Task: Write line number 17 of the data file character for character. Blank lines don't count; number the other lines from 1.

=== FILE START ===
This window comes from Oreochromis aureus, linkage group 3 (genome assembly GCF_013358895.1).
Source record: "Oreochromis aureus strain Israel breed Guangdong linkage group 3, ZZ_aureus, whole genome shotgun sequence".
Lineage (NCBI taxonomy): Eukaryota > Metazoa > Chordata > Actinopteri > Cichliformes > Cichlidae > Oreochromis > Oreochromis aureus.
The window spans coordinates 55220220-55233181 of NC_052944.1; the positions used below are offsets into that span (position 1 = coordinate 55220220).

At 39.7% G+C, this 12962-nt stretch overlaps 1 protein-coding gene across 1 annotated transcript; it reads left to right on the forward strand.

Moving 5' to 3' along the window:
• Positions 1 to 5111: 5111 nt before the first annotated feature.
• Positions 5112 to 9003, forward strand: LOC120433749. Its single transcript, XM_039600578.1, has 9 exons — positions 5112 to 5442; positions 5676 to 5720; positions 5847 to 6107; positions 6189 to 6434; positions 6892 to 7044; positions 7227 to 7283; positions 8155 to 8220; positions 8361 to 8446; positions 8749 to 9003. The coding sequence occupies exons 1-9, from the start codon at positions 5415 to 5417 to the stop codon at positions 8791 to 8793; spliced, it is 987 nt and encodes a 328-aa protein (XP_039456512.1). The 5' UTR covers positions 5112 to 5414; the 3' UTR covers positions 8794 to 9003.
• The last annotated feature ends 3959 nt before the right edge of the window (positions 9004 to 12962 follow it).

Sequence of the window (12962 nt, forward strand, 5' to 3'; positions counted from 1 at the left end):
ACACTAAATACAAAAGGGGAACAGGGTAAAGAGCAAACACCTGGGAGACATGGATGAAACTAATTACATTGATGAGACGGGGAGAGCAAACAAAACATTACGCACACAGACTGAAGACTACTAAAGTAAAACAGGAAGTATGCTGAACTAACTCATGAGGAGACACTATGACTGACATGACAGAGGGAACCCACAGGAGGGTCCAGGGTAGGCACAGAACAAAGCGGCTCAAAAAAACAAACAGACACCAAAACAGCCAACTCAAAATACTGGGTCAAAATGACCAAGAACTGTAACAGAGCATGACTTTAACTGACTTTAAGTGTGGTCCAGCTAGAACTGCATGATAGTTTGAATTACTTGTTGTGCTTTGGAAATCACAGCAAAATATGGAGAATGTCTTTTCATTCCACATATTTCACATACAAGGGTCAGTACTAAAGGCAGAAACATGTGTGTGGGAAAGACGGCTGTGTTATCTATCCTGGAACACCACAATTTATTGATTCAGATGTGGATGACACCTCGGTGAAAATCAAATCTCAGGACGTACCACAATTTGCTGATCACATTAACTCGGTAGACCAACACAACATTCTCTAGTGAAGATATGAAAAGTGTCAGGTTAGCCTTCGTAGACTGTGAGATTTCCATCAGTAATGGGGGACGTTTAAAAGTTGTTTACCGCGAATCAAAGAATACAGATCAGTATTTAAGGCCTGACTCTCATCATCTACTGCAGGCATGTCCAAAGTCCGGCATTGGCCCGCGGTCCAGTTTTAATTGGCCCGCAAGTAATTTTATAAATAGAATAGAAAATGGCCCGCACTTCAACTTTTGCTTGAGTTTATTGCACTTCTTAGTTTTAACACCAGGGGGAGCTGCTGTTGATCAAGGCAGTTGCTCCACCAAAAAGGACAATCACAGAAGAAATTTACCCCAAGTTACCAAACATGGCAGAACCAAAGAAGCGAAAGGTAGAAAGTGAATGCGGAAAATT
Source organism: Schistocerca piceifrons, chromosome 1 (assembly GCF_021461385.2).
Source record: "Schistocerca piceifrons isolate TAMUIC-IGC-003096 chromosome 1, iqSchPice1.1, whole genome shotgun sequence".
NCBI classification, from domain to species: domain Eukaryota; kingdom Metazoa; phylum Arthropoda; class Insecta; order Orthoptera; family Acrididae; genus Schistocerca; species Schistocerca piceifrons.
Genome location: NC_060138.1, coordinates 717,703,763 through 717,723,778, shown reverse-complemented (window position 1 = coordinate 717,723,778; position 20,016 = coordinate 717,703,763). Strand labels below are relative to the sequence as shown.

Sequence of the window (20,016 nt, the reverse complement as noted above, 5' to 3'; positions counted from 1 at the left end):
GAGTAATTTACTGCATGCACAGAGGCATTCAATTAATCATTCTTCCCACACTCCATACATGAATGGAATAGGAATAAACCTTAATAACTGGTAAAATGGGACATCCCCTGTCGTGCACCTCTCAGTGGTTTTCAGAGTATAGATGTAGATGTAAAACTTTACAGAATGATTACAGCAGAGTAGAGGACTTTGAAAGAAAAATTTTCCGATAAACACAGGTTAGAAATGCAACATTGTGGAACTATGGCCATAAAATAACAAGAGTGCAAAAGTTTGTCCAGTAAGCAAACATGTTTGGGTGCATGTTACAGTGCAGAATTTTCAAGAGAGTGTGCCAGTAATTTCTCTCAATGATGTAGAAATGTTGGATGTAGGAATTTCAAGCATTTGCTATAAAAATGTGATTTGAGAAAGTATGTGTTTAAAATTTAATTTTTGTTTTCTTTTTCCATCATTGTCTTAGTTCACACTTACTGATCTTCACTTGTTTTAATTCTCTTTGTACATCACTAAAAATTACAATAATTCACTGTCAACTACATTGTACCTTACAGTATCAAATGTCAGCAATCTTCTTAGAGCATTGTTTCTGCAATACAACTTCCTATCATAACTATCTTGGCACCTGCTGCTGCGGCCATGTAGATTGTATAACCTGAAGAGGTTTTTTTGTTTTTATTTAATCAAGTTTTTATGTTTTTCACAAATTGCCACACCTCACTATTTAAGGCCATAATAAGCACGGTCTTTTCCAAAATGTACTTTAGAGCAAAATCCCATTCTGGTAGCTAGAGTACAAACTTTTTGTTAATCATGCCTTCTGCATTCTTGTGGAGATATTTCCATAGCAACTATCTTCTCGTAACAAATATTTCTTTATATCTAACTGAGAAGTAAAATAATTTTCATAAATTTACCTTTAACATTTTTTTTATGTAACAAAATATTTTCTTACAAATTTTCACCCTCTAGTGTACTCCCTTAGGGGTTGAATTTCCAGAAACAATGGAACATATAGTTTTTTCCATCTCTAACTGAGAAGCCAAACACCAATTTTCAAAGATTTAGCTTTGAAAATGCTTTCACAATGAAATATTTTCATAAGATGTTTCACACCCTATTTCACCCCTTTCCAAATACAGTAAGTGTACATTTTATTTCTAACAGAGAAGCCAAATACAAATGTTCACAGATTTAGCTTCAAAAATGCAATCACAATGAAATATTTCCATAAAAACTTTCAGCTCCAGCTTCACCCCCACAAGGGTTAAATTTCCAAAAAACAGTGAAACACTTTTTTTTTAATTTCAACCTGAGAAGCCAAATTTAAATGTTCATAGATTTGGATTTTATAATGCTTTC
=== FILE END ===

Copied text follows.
GAGTAATTTACTGCATGCACAGAGGCATTCAATTAATCATTCTTCCCACACTCCATACATGAATGGAATAGGAATAAACCTTAATAACTGGTAAAATGGGACATCCCCTGTCGTGCACCTCTCAGTGGTTTTCAGAGTATAGATGTAGATGTAAAACTTTACAGAATGATTACAGCAGAGTAGAGGACTTTGAAAGAAAAATTTTCCGATAAACACAGGTTAGAAATGCAACATTGTGGAACTATGGCCATAAAATAACAAGAGTGCAAAAGTTTGTCCAGTAAGCAAACATGTTTGGGTGCATGTTACAGTGCAGAATTTTCAAGAGAGTGTGCCAGTAATTTCTCTCAATGATGTAGAAATGTTGGATGTAGGAATTTCAAGCATTTGCTATAAAAATGTGATTTGAGAAAGTATGTGTTTAAAATTTAATTTTTGTTTTCTTTTTCCATCATTGTCTTAGTTCACACTTACTGATCTTCACTTGTTTTAATTCTCTTTGTACATCACTAAAAATTACAATAATTCACTGTCAACTACATTGTACCTTACAGTATCAAATGTCAGCAATCTTCTTAGAGCATTGTTTCTGCAATACAACTTCCTATCATAACTATCTTGGCACCTGCTGCTGCGGCCATGTAGATTGTATAACCTGAAGAGGTTTTTTTGTTTTTATTTAATCAAGTTTTTATGTTTTTCACAAATTGCCACACCTCACTATTTAAGGCCATAATAAGCACGGTCTTTTCCAAAATGTACTTTAGAGCAAAATCCCATTCTGGTAGCTAGAGTACAAACTTTTTGTTAATCATGCCTTCTGCATTCTTGTGGAGATATTTCCATAGCAACTATCTTCTCGTAACAAATATTTCTTTATATCTAACTGAGAAGTAAAATAATTTTCATAAATTTACCTTTAACATTTTTTTTATGTAACAAAATATTTTCTTACAAATTTTCACCCTCTAGTGTACTCCCTTAGGGGTTGAATTTCCAGAAACAATGGAACATATAGTTTTTTCCATCTCTAACTGAGAAGCCAAACACCAATTTTCAAAGATTTAGCTTTGAAAATGCTTTCACAATGAAATATTTTCATAAGATGTTTCACACCCTATTTCACCCCTTTCCAAATACAGTAAGTGTACATTTTATTTCTAACAGAGAAGCCAAATACAAATGTTCACAGATTTAGCTTCAAAAATGCAATCACAATGAAATATTTCCATAAAAACTTTCAGCTCCAGCTTCACCCCCACAAGGGTTAAATTTCCAAAAAACAGTGAAACACTTTTTTTTTAATTTCAACCTGAGAAGCCAAATTTAAATGTTCATAGATTTGGATTTTATAATGCTTTC